Investors were not happy hearing that Emilia Fabricant, executive vice president and top merchandiser, has left teen retailer Aéropostale Inc.
They sent shares of the company down 8.2 percent to close at $1.79 in trading on the New York Stock Exchange.
Julian Geiger, chief executive officer of the teen chain, will supervise the senior merchandising team, the company said. Aéropostale has “no plans to seek a replacement” for Fabricant at this time.
Jefferies analyst Randal J. Konik said, “While management has pointed to the back-to-school season as a potential inflection point, the departure may signal that first-quarter weakness has extended into the second quarter, reinforcing our caution on a near-term turn.” He has a “Hold” rating on the stock.
Fabricant — whose total annual pay for the 2014 was $1.4 million, according to retailer’s proxy statement — joined the company in August 2012. Konik noted that she was unable to reverse the negative comp trend of the past four years. “Despite efforts to reinvigorate the brand with a focus on fashion and new sub-labels/partnerships — for example, Live, Love Dream, Bethany Mota, Tokyo Darling — trends have showed minimal signs of stabilization,” he said, adding that recent discussion around the merchandising strategy has centered on dialing back some of the fashion focus with an eye towards returning to a “better balance of fashion versus basics.”
Stifel analyst Richard E. Jaffe noted that sales and margins “declined significantly since 2012 as the updated, merchandise assortment failed to resonate with the consumer.” He also has a “Hold” rating on the stock.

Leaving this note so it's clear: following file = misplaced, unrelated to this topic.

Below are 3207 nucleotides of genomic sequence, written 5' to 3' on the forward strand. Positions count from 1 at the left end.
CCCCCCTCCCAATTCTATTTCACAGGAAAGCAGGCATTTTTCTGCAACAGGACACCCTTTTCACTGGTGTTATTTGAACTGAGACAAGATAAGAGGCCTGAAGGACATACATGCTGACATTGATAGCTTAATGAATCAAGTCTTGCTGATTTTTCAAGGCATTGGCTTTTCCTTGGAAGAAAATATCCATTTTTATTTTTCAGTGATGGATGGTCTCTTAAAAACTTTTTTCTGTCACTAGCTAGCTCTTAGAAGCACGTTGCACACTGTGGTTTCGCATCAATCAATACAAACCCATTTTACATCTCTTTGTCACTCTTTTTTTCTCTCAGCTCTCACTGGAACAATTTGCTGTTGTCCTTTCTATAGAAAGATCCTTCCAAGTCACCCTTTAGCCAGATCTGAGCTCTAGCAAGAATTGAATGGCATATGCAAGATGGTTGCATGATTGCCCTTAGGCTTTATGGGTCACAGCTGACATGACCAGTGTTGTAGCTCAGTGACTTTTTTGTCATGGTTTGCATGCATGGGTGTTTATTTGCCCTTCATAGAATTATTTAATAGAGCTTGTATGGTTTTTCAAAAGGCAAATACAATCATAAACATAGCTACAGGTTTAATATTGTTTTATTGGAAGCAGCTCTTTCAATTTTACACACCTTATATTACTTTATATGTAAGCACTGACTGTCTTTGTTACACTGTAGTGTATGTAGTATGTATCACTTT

Fabricant was previously president of Bebe Stores Inc., and while Jaffe said her departure wasn’t a surprise, it was unclear how much of a role Fabricant had in the creation of the upcoming back-to-school merchandise. And having Geiger assuming the chief merchant’s role isn’t necessarily a clear-cut positive for the retailer. Jaffe said, “Ceo Geiger’s merchandising skills, while historically very effective, have not been evident since he left Aéropostale in the fourth quarter of 2010, which was a very different time for Aéropostale and teen retail, with success driven by promotionally priced logo tees, hoodies and denim.”
Geiger, who returned to the company in August 2014, believes that the company will begin to see progress with the back-to-school selling cycle.
The ceo said over the “past ten months, we have carefully instituted structural changes to our organization that enabled us to balance levels of responsibility and to run our business more effectively. In conjunction with these changes, I believe that the strength of our senior design and merchandising teams positions us well on our path to profitability.”
He added the “merchandising, organizational and operational changes we have made since last year will change the trajectory of our business in the back-to-school and holiday periods.”
Earlier this month, Geiger bought 250,000 shares of the company at $1.92 each, according to a Securities and Exchange Commission filing. The 52-week low is $1.70 and the high is $4.39.
Buying company stock is often an executive’s way of showing confidence in the future of the firm.